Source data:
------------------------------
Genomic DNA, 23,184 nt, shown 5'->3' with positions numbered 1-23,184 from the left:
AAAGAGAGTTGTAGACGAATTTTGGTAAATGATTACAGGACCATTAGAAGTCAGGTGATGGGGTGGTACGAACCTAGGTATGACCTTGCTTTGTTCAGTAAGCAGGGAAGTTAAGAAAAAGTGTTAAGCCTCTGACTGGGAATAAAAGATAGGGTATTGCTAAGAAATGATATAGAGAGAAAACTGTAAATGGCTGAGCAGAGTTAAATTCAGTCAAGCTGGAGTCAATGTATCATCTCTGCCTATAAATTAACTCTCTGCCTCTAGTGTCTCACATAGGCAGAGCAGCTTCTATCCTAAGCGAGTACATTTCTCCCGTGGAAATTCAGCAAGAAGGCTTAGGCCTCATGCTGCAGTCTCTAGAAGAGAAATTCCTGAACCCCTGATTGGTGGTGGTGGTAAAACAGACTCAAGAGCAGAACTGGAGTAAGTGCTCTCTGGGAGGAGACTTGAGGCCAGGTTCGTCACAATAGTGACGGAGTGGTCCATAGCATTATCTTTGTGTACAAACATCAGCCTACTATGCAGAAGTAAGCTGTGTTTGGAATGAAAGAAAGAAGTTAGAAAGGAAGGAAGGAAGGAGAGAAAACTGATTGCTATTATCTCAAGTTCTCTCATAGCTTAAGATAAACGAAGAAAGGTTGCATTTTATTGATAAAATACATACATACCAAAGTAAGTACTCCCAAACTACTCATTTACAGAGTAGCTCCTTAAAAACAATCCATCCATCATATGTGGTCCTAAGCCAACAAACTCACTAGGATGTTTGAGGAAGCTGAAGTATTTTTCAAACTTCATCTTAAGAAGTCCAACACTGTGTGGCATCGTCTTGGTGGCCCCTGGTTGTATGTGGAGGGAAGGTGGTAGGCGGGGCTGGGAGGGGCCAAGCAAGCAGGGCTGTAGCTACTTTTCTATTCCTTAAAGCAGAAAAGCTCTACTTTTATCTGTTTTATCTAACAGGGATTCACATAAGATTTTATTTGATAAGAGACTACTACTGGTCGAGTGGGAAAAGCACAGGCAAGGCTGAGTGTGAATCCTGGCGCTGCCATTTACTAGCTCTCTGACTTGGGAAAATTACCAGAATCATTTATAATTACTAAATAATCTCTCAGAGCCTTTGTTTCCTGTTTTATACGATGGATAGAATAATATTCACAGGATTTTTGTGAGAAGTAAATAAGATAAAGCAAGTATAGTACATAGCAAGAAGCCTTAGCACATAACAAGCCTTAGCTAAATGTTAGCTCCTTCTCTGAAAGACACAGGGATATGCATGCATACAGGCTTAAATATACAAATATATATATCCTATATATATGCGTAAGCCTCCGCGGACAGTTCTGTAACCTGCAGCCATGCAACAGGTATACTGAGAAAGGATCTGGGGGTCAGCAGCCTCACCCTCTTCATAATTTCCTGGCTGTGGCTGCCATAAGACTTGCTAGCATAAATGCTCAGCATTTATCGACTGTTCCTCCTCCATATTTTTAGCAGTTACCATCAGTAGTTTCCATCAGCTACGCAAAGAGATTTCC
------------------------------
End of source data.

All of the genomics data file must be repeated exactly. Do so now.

Genomic DNA, 23,184 nt, shown 5'->3' with positions numbered 1-23,184 from the left:
AAAGAGAGTTGTAGACGAATTTTGGTAAATGATTACAGGACCATTAGAAGTCAGGTGATGGGGTGGTACGAACCTAGGTATGACCTTGCTTTGTTCAGTAAGCAGGGAAGTTAAGAAAAAGTGTTAAGCCTCTGACTGGGAATAAAAGATAGGGTATTGCTAAGAAATGATATAGAGAGAAAACTGTAAATGGCTGAGCAGAGTTAAATTCAGTCAAGCTGGAGTCAATGTATCATCTCTGCCTATAAATTAACTCTCTGCCTCTAGTGTCTCACATAGGCAGAGCAGCTTCTATCCTAAGCGAGTACATTTCTCCCGTGGAAATTCAGCAAGAAGGCTTAGGCCTCATGCTGCAGTCTCTAGAAGAGAAATTCCTGAACCCCTGATTGGTGGTGGTGGTAAAACAGACTCAAGAGCAGAACTGGAGTAAGTGCTCTCTGGGAGGAGACTTGAGGCCAGGTTCGTCACAATAGTGACGGAGTGGTCCATAGCATTATCTTTGTGTACAAACATCAGCCTACTATGCAGAAGTAAGCTGTGTTTGGAATGAAAGAAAGAAGTTAGAAAGGAAGGAAGGAAGGAGAGAAAACTGATTGCTATTATCTCAAGTTCTCTCATAGCTTAAGATAAACGAAGAAAGGTTGCATTTTATTGATAAAATACATACATACCAAAGTAAGTACTCCCAAACTACTCATTTACAGAGTAGCTCCTTAAAAACAATCCATCCATCATATGTGGTCCTAAGCCAACAAACTCACTAGGATGTTTGAGGAAGCTGAAGTATTTTTCAAACTTCATCTTAAGAAGTCCAACACTGTGTGGCATCGTCTTGGTGGCCCCTGGTTGTATGTGGAGGGAAGGTGGTAGGCGGGGCTGGGAGGGGCCAAGCAAGCAGGGCTGTAGCTACTTTTCTATTCCTTAAAGCAGAAAAGCTCTACTTTTATCTGTTTTATCTAACAGGGATTCACATAAGATTTTATTTGATAAGAGACTACTACTGGTCGAGTGGGAAAAGCACAGGCAAGGCTGAGTGTGAATCCTGGCGCTGCCATTTACTAGCTCTCTGACTTGGGAAAATTACCAGAATCATTTATAATTACTAAATAATCTCTCAGAGCCTTTGTTTCCTGTTTTATACGATGGATAGAATAATATTCACAGGATTTTTGTGAGAAGTAAATAAGATAAAGCAAGTATAGTACATAGCAAGAAGCCTTAGCACATAACAAGCCTTAGCTAAATGTTAGCTCCTTCTCTGAAAGACACAGGGATATGCATGCATACAGGCTTAAATATACAAATATATATATCCTATATATATGCGTAAGCCTCCGCGGACAGTTCTGTAACCTGCAGCCATGCAACAGGTATACTGAGAAAGGATCTGGGGGTCAGCAGCCTCACCCTCTTCATAATTTCCTGGCTGTGGCTGCCATAAGACTTGCTAGCATAAATGCTCAGCATTTATCGACTGTTCCTCCTCCATATTTTTAGCAGTTACCATCAGTAGTTTCCATCAGCTACGCAAAGAGATTTCC